On getting ready for her son’s third birthday the day after the final:
I’ve got to get myself nice and organised before I go to make sure the house is ready, so it’s decorated with enough planes, trains and automobiles and that I can have a fabulous day with my son. Trust me, it is as important to me as it is walking my team out on Sunday.
On leaving a legacy for her son:
I know people – Kaz Carney always says – that Harry changed me as a coach. I wouldn’t disagree with that. I’m sure becoming a parent changes everyone. In terms of it being more meaningful, I just feel that with every game that is played or every title we contend for, I take it in more than I’ve ever done.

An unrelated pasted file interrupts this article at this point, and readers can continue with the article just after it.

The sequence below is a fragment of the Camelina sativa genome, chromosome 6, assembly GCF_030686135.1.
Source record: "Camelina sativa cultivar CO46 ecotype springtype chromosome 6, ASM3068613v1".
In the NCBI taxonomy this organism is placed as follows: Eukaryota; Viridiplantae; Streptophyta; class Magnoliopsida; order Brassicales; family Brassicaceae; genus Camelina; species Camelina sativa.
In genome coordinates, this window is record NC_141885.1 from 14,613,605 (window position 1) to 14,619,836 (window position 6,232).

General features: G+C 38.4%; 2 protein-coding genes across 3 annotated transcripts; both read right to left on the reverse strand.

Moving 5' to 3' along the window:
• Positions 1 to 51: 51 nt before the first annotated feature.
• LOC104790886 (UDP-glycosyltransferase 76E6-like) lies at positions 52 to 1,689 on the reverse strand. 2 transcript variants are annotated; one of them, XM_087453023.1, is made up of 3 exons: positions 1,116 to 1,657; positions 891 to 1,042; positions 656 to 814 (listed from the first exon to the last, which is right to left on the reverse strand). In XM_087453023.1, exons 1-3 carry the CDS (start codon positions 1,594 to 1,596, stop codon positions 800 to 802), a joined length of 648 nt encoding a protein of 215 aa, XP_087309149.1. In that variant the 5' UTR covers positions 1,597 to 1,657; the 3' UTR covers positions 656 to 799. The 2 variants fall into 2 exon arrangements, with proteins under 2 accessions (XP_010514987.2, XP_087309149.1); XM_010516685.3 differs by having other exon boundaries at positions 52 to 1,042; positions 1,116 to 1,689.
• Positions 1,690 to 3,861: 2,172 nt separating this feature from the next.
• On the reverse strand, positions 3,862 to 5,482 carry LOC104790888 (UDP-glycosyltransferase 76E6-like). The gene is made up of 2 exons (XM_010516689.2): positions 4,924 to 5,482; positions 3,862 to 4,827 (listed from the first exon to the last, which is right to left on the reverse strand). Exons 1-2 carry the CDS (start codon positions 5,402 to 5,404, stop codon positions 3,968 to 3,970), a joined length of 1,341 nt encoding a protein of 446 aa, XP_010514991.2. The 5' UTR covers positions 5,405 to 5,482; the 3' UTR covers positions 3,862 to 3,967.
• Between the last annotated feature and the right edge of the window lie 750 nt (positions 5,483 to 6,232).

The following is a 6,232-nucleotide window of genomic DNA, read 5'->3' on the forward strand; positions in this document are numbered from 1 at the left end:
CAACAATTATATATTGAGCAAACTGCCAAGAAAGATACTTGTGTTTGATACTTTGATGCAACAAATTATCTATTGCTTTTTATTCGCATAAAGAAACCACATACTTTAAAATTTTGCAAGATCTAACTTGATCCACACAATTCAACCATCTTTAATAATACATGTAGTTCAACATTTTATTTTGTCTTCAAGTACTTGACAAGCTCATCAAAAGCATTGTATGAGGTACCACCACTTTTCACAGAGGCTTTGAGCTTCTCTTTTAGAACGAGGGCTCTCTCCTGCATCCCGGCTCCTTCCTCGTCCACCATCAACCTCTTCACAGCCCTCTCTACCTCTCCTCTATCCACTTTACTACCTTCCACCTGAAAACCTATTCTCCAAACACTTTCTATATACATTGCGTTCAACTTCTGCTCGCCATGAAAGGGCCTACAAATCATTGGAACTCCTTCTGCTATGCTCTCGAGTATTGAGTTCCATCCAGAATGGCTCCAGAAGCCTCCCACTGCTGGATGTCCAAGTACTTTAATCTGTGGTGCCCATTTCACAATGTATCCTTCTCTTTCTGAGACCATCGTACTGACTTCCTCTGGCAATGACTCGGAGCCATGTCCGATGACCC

On her family helping out:
I wouldn’t be in this job if it wasn’t for my family. My family are the ones that allow me to go to work every day because they help with child care. Any parent knows how hard it is when you’re juggling work and juggling your kids. My mum walked in the house today and said ‘I’m just letting you know, this is the plan for Harry.’ She took it right off my hands. That’s what’s allowed me to do my job – my family.
On how she would like her career to be described:
Winning is always at the top. I know it probably shouldn’t be, but being a winner is what drives me. I’ve always wanted to blow the sport up so I’m proud to say I think I’ve played my part in doing that. That was always intentional. And the last thing is genuine. What you see is what you get. I’m not someone else.